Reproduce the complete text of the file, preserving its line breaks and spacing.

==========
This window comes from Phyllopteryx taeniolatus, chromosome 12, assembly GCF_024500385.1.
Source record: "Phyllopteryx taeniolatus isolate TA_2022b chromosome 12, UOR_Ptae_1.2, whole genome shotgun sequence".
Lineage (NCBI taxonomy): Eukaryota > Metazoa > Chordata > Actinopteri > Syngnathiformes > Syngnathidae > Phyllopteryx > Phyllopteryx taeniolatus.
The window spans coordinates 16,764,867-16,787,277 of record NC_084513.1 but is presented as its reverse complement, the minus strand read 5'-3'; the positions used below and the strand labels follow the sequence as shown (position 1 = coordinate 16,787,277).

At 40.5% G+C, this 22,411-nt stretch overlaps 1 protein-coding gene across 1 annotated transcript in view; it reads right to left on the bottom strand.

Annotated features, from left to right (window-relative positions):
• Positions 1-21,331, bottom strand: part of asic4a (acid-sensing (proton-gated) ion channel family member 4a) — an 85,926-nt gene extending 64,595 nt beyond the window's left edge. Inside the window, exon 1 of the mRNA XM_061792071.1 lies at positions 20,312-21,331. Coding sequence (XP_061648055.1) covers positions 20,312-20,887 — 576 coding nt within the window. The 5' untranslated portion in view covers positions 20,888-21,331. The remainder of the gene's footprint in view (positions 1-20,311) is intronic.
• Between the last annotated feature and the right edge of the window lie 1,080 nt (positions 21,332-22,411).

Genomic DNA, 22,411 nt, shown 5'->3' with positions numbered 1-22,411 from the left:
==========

This window comes from Phyllopteryx taeniolatus, chromosome 12, assembly GCF_024500385.1.
Source record: "Phyllopteryx taeniolatus isolate TA_2022b chromosome 12, UOR_Ptae_1.2, whole genome shotgun sequence".
Lineage (NCBI taxonomy): Eukaryota > Metazoa > Chordata > Actinopteri > Syngnathiformes > Syngnathidae > Phyllopteryx > Phyllopteryx taeniolatus.
The window spans coordinates 16,764,867-16,787,277 of record NC_084513.1 but is presented as its reverse complement, the minus strand read 5'-3'; the positions used below and the strand labels follow the sequence as shown (position 1 = coordinate 16,787,277).

At 40.5% G+C, this 22,411-nt stretch overlaps 1 protein-coding gene across 1 annotated transcript in view; it reads right to left on the bottom strand.

Annotated features, from left to right (window-relative positions):
• Positions 1-21,331, bottom strand: part of asic4a (acid-sensing (proton-gated) ion channel family member 4a) — an 85,926-nt gene extending 64,595 nt beyond the window's left edge. Inside the window, exon 1 of the mRNA XM_061792071.1 lies at positions 20,312-21,331. Coding sequence (XP_061648055.1) covers positions 20,312-20,887 — 576 coding nt within the window. The 5' untranslated portion in view covers positions 20,888-21,331. The remainder of the gene's footprint in view (positions 1-20,311) is intronic.
• Between the last annotated feature and the right edge of the window lie 1,080 nt (positions 21,332-22,411).

Genomic DNA, 22,411 nt, shown 5'->3' with positions numbered 1-22,411 from the left: